Solo makes a seemingly light reading, captivating and inviting the reader to celebrate with its author an exceptionally rare and extreme occasion. It is a dual excursion, touring both space and time, public spheres and private domains.
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Peregrinations through continents blend with wandering along cutting-edge philosophical shores, acute socio-cultural diagnoses intertwine with courageous personal insights. Sassower is a prolific philosopher; in Solo he is coming of age-a towering thinker. Help Centre. Track My Order.
Colin O'Brady attempts first solo, unaided Antarctica crossing
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Industry Reviews In Solo, Raphael Sassower takes his readers on a remarkable personal and philosophical journey. In Stock. Capital in the Twenty-First Century.
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Breaking the Sheep's Back. Garments Against Women. Europe, Austerity and the Threat to Global Stab A Brief History of Neoliberalism. This Changes Everything Capitalism vs.
Are we trying to surround ourselves with people who are like-minded? Are we trying to sell more tickets? Is it purely economics? There are a lot of different ways to curate. Are you trying to start a conversation? Are you allowing yourself to be influenced by the work? What is the process of creative cross-pollination? Curating raises questions not just for artists, but also for audiences. Is curatorial activity for the audience or is it for the artists? Similarly, Stephen Petronio announced the creation of Bloodlines.
It is not only a way for these choreographers to maintain some iconic work alive, it is also putting their work within context. How do you see this fairly recent need for contextualization in the dance field? It gives contemporary artistic practice context. Defining our relationship to influence is related to the articulation of our voice.
MT: In addition to your dance making practice, you write.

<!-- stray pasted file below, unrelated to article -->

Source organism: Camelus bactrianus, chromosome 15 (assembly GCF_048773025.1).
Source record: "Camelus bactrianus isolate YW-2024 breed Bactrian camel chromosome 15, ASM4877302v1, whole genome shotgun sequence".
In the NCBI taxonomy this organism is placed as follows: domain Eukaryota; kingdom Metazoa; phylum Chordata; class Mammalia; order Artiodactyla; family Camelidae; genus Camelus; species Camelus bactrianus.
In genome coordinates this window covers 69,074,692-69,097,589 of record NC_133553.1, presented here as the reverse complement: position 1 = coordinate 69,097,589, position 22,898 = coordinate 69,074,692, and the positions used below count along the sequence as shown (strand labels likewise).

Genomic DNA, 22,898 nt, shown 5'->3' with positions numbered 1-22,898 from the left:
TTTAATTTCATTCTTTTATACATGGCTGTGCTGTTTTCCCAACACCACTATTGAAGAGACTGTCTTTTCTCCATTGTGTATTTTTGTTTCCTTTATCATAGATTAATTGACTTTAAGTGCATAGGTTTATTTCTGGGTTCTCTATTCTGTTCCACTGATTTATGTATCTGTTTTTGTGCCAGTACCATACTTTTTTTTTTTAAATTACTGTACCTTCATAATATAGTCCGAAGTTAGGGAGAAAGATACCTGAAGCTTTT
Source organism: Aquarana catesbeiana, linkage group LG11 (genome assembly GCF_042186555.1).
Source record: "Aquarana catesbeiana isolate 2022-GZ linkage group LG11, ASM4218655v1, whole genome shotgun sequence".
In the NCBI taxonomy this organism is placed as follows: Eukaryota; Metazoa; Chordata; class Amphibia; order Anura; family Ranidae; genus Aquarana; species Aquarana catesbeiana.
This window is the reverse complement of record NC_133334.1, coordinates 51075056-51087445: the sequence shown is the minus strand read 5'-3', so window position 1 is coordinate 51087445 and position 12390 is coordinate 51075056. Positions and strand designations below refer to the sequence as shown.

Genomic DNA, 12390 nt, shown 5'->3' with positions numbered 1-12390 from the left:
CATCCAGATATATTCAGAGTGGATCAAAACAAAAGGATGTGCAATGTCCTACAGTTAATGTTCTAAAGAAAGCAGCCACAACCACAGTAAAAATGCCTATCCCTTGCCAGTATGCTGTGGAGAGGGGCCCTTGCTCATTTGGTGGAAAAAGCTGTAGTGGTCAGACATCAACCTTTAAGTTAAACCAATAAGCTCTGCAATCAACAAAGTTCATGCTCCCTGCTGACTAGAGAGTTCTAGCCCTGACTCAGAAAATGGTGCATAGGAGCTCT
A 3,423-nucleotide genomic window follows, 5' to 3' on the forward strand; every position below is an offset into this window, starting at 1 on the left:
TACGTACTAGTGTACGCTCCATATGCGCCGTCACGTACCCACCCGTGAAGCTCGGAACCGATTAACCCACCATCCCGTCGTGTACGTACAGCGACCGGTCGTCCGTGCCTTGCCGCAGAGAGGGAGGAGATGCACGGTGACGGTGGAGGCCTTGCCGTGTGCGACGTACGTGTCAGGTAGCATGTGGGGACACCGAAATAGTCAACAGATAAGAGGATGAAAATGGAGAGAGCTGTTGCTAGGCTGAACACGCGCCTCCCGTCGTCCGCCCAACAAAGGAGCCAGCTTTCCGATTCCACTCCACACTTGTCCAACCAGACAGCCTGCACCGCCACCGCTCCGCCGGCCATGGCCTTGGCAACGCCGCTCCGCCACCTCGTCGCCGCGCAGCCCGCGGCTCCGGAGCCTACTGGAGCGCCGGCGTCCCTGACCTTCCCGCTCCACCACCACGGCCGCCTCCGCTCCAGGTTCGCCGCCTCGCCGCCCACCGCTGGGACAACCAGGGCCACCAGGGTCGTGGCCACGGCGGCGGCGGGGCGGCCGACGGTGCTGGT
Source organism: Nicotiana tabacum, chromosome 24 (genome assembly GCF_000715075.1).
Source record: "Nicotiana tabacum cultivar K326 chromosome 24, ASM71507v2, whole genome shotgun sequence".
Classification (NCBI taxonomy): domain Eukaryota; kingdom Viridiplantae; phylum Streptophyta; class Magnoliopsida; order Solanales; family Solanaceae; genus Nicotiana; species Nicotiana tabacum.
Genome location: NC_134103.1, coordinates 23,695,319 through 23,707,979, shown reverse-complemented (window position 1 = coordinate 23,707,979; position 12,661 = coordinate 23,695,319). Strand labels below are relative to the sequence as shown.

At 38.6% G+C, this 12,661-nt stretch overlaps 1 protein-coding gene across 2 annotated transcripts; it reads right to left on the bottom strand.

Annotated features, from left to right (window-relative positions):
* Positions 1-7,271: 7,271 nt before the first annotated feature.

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The dialogue between writing and choreographing permeates s oft is hard , which you previewed at Take 5 as the result of a process of transferring thirty years of journals onto the moving body. What elements were you hoping to retain in the process of translating content from the static, somehow virgin vessel of the page, to the living vessel of the body? HM: There is a raw intensity in my younger journals. Originally the solo embodied only that quality. It was very hard to watch.
It was too unrelenting. So I worked with Peiling to find a range of qualities. Now the solo holds some shards of that intensity but also some softness, which makes it easier for her to perform and easier to watch. The process of moving from hard intensity to softness echoes my experience of ageing.
When I was younger I experienced anger as my primary means of female power. Making the solo has been an exploration of the possibility that softness can be powerful. MT: Journaling is an intimate practice in which the writing is meant to remain undisclosed. Would you say that your improvisation practice is akin to choreographing journaling? I journaled as a way of hearing and finding my voice. S oft is hard continues my interest in writing as part of choreographic thinking. Starting at age nine, I kept a journal to hear my own voice.
Journaling is a form of repetition, but also change: at some point, I no longer needed it. My last journal dates to , when I landed my first contract with a professional dance company. As I birthed a public identity as an artist, a private writing self became less necessary. The process of making s oft is hard involved sifting through 89 journals spanning twenty years.
I kept the first and last, but the rest went into the recycling bin. For me creative practice now takes the form of improvisation in the studio.
Blogging is the new journaling, for better or worse. HM: The score consists of a series of dates. Journaling has been more of a medium for women than for men, due to the traditional relegation of women to the private sphere.
https://stopkokmecajo.tk This program is about the passage of time. In making s oft is hard , I was thinking about the passage of time as it imprints on the body. I was also thinking about how, in the practice of journaling, entries are a series of windows in time. Underneath that series of dates there is the ongoingness of the body. While journals mark time through dates, the body continues to move and age.
HM: The postmodern aesthetic is not monolithic. This program does not claim to represent all stories, all trajectories nor all lineages. It is simply my personal window into the question of lineage. Even with respect to my personal artistic lineage, there are many more people who could also have been on the program -Trisha Brown, for example. The program offers one ecology of ideas that I hope will in turn feed back into the larger ecology that is dance making in the Bay Area. You are commenting using your WordPress.
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